It was also argued that ECI has recognized a split in the party. Further, the Tenth Schedule did not recognize split as a defence and the only defence against disqualification was merger with another party.
It was argued that it was not for the Speaker to make such appointments but for the Party Chief. By making such appointments, the Speaker had acted in an openly biased manner.
It was also argued that the Governor was not empowered in law to recognise rebel MLAs of a political party and legitimize their actions as the power to recognize who represents a political party fell within the domain of the Election Commission.
ARGUMENTS BY EKNATH SHINDE’S FACTION
The Shinde side claimed that the governor had no choice but to perform a floor test once the Ministry’s assistance was terminated.Therefore, the Governor was not wrong to request a floor test because a sizeable number of MLAs had written to him to let him know that the Ministry no longer had a majority.
According to the Shinde faction, there were no discussions about a “split” within the party because they claimed to speak for the genuine Shiv Sena, which the Indian Election Commission had officially accepted.
It was argued that the “floor test”—used by the Thackeray side to argue that the new government would not have been elected but for the court orders—could not apply in the current instance because Uddhav Thackeray never underwent the floor test and quit before the same could occur.
It was also argued that intra-party dissent was an element of the constitutional scheme and the democracy and could not be considered illegal.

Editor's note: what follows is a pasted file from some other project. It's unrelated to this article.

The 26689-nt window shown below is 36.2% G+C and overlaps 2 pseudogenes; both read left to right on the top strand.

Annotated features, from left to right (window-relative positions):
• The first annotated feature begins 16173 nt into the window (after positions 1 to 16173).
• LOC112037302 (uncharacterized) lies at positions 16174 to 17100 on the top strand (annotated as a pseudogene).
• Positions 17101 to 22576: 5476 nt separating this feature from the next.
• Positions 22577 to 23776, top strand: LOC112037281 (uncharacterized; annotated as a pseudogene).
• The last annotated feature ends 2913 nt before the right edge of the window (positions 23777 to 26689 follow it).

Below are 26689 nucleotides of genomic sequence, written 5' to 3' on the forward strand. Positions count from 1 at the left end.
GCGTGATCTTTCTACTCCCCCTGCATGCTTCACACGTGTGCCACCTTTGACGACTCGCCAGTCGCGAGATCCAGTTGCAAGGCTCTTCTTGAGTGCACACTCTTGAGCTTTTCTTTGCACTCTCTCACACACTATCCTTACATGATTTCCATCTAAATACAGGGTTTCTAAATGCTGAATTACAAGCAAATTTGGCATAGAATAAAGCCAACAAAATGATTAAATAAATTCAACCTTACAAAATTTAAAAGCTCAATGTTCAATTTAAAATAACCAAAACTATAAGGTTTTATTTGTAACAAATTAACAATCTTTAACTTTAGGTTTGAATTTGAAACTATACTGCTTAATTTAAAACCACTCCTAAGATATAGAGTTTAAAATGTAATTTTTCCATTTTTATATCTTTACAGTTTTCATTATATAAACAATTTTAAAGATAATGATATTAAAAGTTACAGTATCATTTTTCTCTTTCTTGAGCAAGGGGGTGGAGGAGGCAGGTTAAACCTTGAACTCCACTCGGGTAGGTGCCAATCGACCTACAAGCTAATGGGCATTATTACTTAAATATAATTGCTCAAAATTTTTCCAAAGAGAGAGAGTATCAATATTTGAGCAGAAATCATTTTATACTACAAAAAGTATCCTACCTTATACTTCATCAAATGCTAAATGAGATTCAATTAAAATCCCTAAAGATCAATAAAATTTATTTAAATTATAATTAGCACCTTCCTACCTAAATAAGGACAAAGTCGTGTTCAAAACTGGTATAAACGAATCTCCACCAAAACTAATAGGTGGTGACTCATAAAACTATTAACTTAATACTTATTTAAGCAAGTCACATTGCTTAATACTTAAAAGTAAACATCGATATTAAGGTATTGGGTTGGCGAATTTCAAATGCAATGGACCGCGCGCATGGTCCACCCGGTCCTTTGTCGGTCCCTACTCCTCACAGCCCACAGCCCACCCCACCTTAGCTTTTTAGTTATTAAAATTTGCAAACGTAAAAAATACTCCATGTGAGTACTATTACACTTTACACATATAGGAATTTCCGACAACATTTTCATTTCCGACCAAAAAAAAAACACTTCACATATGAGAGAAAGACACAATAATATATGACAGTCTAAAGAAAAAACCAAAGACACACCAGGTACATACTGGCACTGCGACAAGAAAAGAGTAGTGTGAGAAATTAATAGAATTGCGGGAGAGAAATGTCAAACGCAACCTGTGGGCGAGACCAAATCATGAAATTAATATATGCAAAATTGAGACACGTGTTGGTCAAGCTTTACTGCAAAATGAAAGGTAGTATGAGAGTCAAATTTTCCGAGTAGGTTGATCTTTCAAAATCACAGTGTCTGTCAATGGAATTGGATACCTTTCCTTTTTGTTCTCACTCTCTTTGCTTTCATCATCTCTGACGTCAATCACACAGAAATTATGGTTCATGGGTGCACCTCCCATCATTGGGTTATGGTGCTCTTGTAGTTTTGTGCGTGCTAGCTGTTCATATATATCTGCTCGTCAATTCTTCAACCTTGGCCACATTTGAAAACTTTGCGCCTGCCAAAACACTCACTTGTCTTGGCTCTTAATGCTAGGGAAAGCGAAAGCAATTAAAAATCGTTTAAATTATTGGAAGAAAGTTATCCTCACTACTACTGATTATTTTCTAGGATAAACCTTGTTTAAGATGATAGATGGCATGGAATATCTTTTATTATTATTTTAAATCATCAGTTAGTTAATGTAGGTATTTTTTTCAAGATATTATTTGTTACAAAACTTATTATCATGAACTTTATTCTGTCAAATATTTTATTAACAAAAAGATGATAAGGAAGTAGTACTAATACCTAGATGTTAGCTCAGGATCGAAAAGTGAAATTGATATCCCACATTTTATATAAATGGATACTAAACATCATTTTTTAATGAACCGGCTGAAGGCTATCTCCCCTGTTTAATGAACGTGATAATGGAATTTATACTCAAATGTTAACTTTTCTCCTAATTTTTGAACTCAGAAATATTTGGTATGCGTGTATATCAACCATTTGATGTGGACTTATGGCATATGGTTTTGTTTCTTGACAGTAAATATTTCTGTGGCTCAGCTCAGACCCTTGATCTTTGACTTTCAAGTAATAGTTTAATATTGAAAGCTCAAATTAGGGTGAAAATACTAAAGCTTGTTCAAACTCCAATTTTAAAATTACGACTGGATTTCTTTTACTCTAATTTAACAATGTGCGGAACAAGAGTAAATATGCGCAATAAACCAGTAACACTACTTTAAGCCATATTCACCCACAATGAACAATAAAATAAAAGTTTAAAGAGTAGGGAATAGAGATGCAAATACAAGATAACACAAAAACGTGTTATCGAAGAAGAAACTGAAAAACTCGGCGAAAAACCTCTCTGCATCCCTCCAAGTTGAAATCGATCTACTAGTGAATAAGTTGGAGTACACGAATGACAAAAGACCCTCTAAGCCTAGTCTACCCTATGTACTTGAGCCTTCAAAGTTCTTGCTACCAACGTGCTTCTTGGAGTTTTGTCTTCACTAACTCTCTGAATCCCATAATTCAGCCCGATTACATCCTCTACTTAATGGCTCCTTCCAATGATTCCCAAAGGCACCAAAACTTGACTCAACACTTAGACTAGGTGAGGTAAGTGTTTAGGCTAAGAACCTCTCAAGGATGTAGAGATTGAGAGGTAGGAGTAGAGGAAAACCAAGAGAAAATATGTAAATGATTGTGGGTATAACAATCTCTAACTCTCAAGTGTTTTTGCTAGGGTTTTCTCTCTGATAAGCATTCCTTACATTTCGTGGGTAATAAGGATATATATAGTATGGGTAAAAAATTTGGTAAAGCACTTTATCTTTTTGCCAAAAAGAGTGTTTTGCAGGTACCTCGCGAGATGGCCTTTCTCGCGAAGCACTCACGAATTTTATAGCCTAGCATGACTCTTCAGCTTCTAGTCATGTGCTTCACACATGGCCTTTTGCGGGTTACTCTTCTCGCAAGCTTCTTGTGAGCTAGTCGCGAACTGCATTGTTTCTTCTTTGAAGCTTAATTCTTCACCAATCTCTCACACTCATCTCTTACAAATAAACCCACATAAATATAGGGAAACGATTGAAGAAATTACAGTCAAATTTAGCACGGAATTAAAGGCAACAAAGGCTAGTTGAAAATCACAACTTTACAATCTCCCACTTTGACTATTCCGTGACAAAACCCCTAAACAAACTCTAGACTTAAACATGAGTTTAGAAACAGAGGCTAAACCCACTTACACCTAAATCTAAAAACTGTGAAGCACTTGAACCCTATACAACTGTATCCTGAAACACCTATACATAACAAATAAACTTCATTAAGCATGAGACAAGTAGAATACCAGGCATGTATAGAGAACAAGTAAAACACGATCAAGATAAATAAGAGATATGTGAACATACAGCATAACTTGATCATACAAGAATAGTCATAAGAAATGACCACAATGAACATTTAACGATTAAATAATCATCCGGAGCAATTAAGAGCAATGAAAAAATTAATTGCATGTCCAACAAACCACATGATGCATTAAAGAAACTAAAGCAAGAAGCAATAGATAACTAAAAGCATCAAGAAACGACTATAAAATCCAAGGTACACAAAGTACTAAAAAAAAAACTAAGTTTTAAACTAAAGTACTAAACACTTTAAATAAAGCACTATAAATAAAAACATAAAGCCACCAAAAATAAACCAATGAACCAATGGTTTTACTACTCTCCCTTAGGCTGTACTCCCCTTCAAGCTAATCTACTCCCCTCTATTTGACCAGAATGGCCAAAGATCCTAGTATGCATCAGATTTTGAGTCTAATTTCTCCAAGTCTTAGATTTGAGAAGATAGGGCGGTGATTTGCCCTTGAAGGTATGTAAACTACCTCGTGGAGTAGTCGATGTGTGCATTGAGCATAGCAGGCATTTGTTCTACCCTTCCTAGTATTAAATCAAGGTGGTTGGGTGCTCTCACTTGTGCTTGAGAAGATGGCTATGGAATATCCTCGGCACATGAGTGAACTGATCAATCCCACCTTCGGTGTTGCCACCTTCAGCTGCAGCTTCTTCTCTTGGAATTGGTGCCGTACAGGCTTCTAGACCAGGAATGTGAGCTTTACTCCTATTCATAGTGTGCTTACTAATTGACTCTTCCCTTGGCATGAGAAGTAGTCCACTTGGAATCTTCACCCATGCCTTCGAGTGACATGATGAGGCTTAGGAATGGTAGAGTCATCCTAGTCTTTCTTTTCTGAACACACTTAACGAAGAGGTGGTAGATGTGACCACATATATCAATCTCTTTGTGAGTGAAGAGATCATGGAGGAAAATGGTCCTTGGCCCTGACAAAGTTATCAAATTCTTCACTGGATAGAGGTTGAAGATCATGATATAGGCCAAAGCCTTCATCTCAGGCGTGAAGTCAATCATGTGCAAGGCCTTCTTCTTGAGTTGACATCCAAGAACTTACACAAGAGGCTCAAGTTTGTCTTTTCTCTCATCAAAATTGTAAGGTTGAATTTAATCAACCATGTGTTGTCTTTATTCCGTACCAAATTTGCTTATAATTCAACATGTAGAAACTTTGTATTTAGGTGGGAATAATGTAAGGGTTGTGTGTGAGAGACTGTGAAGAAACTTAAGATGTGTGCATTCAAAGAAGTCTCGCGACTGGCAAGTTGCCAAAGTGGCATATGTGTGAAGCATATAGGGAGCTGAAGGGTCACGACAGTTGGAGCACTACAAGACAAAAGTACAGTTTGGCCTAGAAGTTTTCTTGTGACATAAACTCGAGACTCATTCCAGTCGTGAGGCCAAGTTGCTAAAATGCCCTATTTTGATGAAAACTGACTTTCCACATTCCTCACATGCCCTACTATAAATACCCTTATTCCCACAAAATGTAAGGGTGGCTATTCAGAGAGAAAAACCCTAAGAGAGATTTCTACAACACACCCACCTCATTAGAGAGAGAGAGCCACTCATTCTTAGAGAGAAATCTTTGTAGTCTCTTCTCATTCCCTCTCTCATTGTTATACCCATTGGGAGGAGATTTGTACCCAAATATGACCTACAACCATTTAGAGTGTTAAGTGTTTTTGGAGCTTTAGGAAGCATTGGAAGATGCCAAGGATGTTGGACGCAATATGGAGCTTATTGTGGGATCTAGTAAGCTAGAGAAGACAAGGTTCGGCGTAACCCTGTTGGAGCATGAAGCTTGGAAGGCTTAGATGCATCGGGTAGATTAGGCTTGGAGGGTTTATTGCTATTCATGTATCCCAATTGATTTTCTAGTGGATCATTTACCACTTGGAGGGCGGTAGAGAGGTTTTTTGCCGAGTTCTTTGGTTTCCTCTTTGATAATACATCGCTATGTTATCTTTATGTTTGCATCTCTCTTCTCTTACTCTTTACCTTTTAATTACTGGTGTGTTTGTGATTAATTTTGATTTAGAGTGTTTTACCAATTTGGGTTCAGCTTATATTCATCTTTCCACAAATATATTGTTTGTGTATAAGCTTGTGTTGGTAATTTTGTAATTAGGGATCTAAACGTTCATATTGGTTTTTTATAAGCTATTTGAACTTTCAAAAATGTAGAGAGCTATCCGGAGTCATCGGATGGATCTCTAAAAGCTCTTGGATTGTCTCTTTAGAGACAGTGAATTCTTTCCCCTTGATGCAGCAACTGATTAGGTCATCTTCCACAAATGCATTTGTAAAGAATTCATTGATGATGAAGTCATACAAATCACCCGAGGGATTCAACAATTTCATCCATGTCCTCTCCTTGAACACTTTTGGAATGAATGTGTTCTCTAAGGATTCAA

Another argument by the Shinde group was that the matter fell within the realm of the politics, and not the courts. It was argued that the Speaker could not get into the issue of which group was the real political party, while exercising jurisdiction under the tenth schedule, as that was a question to be decided by the Election Commission.
The bench cautioned that Governor could not have entered the internal party dispute by ordering the floor test, particularly in absence of any “objective material” to dislodge the presumption of confidence of House ingrained in a democratically elected government. It said letters by some MLAs (or even by then Leader of Opposition in this case) for a direction to the Chief Minister to prove his majority does not, taken alone, amount to a relevant reason to call for a floor test
The Court placed strong reliance on the MP Political Crisis case (Shivraj Singh Chouhan v. Union of India), which held that the decision to call for a floor test should be based on objective material and reasons which are relevant and germane to the exercise of discretion, and not extraneous to it.
The Court emphasised that the Governor should not use their discretionary power to destabilise or displace democratically elected governments.
The Governor was not justified in calling upon Mr. Thackeray to prove his majority on the floor of the House because he did not have reasons based on objective material before him, to reach the conclusion that Mr. Thackeray had lost the confidence of the House.
However, the status quo ante cannot be restored because Mr. Thackeray did not face the floor test and tendered his resignation; and The Governor was justified in inviting Mr. Shinde to form the government.
The decision in Shrimanth Balasaheb Patil applied the principle that disqualification relates to the date on which the act of defection takes place to mean that acts or events subsequent to the commission of the conduct prohibited under the Tenth Schedule, do not have an exculpatory effect.
In other words, subsequent acts or events do not have the effect of curing such conduct or releasing the actor from the consequences which follow. This is consistent with the decision in Rajendra Singh Rana (supra). Mr. Shinde’s appointment is therefore not barred by Article 164(1B) of the Constitution.